Tuesday, July 24, 2012

For The Greatest Good -- Part I (Dana)

Part I -- Account by Dana MacDonald
(Click here for an introduction to the story.)

The path ahead seemed to wind on without end as far as the eye could see, hedged by trees on either side. Birds sang every so often, setting a picturesque setting on my travel as the sun’s beams danced lazily to my left, having begun her descent an hour or so ago. The path I strode over was well trodden, the dirt and dust dry, but not clouding as it often did on windy days.

  I felt light-hearted, but also kept my reason. My boots left prints in the dirt of the road as I adjusted my cloak and the small traveler’s pack I kept slung over my back. When I returned my gaze forward, I saw the path ahead of me snake out of sight into the trees in a curve. The bend it took brought it up onto a hillside, which looked completely forested form my point of sight.

  That is the way, I thought to myself.

  I continued to walk casually, but my hand out of habit strayed down to the hilt of the sword sheathed at my side. I stroked the sapphire jewel at its pommel before settling my hand into an easy grip that would not hinder my stride.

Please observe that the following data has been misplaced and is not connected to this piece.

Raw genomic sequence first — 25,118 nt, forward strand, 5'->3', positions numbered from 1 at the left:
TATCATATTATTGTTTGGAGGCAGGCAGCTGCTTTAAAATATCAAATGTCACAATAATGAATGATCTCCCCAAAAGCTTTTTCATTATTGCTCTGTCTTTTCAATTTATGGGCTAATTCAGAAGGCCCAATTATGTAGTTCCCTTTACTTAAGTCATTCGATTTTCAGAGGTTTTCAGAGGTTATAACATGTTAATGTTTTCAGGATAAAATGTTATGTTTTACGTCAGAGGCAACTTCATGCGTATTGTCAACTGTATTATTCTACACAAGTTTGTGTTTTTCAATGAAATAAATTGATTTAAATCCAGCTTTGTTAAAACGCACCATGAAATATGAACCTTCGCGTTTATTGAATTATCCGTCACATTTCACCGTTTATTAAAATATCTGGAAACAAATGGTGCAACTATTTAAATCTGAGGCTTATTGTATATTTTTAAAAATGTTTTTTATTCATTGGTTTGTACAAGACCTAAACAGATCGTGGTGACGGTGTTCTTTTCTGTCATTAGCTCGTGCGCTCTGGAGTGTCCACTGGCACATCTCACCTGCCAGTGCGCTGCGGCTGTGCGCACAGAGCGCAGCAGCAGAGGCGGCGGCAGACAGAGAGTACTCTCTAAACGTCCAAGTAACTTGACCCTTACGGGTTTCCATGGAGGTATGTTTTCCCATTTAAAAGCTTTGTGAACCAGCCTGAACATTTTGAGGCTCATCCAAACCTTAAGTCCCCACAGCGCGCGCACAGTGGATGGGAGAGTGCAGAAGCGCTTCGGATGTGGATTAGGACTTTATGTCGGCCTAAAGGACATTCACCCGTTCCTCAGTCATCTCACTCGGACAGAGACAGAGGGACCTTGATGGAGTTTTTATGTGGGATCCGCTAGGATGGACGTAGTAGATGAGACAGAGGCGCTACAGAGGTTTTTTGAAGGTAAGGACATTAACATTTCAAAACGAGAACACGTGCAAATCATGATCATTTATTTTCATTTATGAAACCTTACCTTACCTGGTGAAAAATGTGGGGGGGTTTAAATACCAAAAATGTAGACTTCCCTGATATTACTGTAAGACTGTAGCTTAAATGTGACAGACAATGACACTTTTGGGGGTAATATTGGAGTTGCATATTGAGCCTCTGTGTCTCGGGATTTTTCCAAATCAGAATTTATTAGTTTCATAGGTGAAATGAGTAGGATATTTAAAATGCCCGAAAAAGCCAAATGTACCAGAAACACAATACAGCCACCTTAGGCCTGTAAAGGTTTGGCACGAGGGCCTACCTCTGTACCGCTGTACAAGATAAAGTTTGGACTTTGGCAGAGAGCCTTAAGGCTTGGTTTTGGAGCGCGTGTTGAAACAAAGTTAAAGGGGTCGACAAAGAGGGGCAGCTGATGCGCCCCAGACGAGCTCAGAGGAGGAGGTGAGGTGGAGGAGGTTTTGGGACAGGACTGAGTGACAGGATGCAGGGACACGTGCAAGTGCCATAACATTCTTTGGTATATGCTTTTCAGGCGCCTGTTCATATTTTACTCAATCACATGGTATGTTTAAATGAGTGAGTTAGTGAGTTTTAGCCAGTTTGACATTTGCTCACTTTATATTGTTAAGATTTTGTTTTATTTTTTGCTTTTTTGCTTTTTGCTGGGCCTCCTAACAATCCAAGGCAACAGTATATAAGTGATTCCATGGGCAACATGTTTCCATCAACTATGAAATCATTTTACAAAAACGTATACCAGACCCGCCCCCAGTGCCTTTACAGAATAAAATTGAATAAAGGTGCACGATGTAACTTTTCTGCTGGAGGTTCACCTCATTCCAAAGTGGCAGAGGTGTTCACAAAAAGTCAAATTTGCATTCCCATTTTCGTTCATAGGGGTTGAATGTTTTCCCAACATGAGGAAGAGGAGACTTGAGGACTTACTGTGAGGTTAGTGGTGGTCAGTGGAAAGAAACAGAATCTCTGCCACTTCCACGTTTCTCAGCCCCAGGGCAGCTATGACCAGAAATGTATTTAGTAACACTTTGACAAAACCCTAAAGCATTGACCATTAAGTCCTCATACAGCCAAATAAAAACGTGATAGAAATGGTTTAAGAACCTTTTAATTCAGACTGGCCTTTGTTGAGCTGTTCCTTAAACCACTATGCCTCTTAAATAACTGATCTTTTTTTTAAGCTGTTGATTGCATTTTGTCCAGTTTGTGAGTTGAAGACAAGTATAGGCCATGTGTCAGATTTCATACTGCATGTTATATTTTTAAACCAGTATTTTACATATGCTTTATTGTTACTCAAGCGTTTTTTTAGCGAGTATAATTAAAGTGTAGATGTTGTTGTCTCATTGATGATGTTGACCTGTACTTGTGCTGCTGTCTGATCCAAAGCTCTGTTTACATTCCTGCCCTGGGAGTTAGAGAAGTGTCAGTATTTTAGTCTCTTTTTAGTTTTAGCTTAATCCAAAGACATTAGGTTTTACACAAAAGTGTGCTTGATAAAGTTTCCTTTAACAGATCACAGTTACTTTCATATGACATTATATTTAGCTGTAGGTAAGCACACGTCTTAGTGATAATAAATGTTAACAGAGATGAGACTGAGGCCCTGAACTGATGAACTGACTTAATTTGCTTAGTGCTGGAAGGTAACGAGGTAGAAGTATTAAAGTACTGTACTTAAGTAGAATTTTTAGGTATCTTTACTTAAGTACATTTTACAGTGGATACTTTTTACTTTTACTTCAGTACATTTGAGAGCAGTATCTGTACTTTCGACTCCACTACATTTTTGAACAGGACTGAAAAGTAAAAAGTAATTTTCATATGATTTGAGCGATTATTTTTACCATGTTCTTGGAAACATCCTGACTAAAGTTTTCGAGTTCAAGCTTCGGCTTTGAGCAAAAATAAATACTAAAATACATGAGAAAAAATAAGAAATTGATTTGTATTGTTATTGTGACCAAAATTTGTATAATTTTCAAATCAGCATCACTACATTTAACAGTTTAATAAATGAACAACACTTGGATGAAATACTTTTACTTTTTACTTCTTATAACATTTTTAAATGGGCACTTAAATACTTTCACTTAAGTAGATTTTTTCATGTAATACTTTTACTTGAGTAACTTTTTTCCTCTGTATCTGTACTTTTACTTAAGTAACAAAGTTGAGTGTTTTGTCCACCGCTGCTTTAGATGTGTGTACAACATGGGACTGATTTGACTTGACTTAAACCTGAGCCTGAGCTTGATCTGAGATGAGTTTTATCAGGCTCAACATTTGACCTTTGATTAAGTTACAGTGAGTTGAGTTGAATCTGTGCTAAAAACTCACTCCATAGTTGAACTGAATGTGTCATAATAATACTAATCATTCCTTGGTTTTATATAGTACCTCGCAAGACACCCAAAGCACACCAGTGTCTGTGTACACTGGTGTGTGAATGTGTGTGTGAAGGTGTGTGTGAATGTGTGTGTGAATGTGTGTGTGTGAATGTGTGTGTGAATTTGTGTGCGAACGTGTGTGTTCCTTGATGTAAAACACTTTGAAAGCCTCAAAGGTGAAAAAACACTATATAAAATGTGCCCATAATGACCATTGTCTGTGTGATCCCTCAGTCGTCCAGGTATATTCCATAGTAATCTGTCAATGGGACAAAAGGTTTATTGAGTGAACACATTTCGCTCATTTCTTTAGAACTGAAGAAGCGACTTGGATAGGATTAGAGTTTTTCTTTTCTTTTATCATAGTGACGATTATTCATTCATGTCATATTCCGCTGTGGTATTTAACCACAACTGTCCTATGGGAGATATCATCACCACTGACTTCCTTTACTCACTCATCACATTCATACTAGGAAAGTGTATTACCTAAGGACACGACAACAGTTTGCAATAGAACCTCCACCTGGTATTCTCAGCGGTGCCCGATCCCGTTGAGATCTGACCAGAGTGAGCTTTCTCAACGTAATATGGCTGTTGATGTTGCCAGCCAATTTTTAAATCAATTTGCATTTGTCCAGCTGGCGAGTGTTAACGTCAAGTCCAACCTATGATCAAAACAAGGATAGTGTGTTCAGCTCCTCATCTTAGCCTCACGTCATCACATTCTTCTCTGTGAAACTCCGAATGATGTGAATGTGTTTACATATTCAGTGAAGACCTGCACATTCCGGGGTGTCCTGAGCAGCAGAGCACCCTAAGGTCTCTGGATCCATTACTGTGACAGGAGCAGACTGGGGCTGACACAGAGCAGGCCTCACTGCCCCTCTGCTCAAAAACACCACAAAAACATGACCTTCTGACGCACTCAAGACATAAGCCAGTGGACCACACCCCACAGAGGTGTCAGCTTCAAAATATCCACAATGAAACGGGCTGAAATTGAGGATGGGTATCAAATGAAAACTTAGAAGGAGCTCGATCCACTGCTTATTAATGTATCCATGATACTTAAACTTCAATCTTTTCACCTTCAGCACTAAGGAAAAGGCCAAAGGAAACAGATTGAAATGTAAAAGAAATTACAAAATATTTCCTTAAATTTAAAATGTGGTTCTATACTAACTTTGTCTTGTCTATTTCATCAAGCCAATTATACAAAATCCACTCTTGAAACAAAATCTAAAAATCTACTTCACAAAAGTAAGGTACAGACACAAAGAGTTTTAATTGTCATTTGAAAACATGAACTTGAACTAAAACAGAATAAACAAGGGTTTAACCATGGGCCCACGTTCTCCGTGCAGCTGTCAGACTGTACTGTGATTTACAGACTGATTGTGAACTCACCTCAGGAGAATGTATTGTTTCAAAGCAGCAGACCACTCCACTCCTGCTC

The path ahead remained void of any other travelers, but as I walked, the noises of birds and other animals fell silent, gradually, until an eerie calm settled around me. Making certain to keep my movements calm and quiet, I drew my sword, leaning the flat of the blade against my shoulder as I continued on, senses alert.

  From the right side of the path ahead, a large, tall man stepped out from the greenery with an enormous claymore gripped in his hands. Three others emerged behind the man, armed with either longswords or axes. I stepped back to stand with a large tree to my back as the four began to encircle me. I restrained a smile as I recognized their clothing, but they did not seem to share the knowledge.

  Lowering my sword, I raised a hand in greeting. “Good afternoon, gentlemen. I trust I find you in good health?”

  From a tree to my left, a man suddenly dropped to the ground with two short swords gripped in his hands. The man wore leather armor, and, not surprisingly to me, a kilt. Like the others, he wore a hood to hide his features, but he pulled this back, revealing a very sober expression. By his bearing and posture, I sensed one here who was more than skilled in warfare, even compared to the others.

  When he spoke, his tone was curt. “Better health than you shall soon be in if you do not state your business.”